The Bone Clocks | David Mitchell

Following a scalding row with her mother, fifteen-year-old Holly Sykes slams the door on her old life. But Holly is no typical teenage runaway: a sensitive child once contacted by voices she knew only as “the radio people,” Holly is a lightning rod for psychic phenomena. Now, as she wanders deeper into the English countryside, visions and coincidences reorder her reality until they assume the aura of a nightmare brought to life.

For Holly has caught the attention of a cabal of dangerous mystics—and their enemies. But her lost weekend is merely the prelude to a shocking disappearance that leaves her family irrevocably scarred. This unsolved mystery will echo through every decade of Holly’s life, affecting all the people Holly loves—even the ones who are not yet born.

A Cambridge scholarship boy grooming himself for wealth and influence, a conflicted father who feels alive only while reporting from occupied Iraq, a middle-aged writer mourning his exile from the bestseller list—all have a part to play in this surreal, invisible war on the margins of our world. From the medieval Swiss Alps to the nineteenth-century Australian bush, from a hotel in Shanghai to a Manhattan townhouse in the near future, their stories come together in moments of everyday grace and extraordinary wonder.

What a journey!

My first attempt at a David Mitchell book has left me glowing, gloating & groaning.

Glowing – in the delight of having found a ‘new-to-me’ author – I now have a whole back list of books to look forward to. Glowing – from delight in finding such an absorbing, magical story that swept me across generations and times and worlds.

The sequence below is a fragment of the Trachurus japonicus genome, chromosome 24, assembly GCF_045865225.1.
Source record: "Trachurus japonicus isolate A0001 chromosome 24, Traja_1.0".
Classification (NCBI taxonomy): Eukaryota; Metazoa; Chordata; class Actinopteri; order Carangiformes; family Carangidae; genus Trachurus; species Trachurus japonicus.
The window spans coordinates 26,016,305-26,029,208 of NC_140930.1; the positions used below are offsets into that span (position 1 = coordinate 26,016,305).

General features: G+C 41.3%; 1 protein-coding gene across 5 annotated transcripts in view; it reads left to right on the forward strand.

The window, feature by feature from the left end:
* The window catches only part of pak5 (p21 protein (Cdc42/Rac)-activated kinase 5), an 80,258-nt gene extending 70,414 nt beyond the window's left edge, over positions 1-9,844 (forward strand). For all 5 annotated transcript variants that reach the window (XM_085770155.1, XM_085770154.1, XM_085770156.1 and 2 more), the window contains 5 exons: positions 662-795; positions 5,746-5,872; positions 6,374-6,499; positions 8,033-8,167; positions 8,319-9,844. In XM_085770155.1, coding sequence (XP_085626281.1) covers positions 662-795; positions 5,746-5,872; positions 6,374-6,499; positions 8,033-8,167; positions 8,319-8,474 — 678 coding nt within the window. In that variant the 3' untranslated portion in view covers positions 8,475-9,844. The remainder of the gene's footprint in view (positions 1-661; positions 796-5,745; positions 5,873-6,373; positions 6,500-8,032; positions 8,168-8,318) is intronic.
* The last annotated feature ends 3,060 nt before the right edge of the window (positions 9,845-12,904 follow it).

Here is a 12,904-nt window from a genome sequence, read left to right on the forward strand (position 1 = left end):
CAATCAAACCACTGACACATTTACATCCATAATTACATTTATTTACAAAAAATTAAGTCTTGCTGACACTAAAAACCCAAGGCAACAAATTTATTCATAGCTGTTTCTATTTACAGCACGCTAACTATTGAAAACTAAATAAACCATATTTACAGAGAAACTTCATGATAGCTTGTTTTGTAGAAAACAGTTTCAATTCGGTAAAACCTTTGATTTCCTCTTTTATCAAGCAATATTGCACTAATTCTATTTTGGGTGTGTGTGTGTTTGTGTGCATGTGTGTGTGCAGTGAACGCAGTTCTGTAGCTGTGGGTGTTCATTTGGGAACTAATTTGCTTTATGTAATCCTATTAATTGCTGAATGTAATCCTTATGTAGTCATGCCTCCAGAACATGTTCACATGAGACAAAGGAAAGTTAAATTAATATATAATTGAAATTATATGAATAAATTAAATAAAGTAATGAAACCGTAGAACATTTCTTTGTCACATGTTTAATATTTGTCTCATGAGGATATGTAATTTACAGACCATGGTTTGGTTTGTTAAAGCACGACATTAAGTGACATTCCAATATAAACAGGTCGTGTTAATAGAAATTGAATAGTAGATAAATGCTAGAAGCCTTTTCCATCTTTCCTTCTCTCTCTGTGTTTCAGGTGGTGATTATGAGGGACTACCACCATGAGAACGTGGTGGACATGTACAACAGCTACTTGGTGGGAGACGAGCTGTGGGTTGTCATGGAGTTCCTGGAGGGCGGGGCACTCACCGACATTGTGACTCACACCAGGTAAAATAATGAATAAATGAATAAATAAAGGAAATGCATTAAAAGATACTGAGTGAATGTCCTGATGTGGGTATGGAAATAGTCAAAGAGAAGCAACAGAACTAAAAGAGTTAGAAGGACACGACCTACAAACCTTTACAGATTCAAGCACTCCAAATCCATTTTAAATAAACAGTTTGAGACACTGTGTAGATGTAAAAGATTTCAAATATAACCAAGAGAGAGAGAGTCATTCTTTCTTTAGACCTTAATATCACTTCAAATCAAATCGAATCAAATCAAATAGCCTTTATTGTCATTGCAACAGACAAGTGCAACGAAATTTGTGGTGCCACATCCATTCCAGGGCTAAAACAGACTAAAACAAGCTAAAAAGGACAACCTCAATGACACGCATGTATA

Gloating – that I was reading this year’s Booker winner (until the shortlist was announced & he was missing from it!)

Groaning – that now I’ve finished The Bone Clocks, I miss it terribly. I miss Holly. I miss being in Mitchell’s world. Groaning – about the Crispin chapter – what purpose? why? It didn’t seem to add anything new to the Script, except for a little romantic angle and a trip to Australia.

The Bone Clocks is about the purpose of life, relationships, good vs evil, freewill, doubt, time & timelessness, memory & the environment. All told with a hearty paranormal, science fiction twist.

The Bone Clocks also helped me to finally understand the purpose of twitter!
Sharing my favourite quotes with others reading the book at the same time added to my sense of journey & immersion in the story.

The Australian edition has an extra few pages of  “In conversation with David Mitchell” that talks about the Australian settings in the book. He describes Rottnest Island as

an extraordinary location…that deep, burnished, glassy blue of the Indian Ocean, so unlike the ginger-beer-coloured English Channel of my childhood; the brain-broiling, skin-frying sun, drier and more dangerous than in Japan; and when a quokka lolloped across the road, I nearly fell off my rented bike.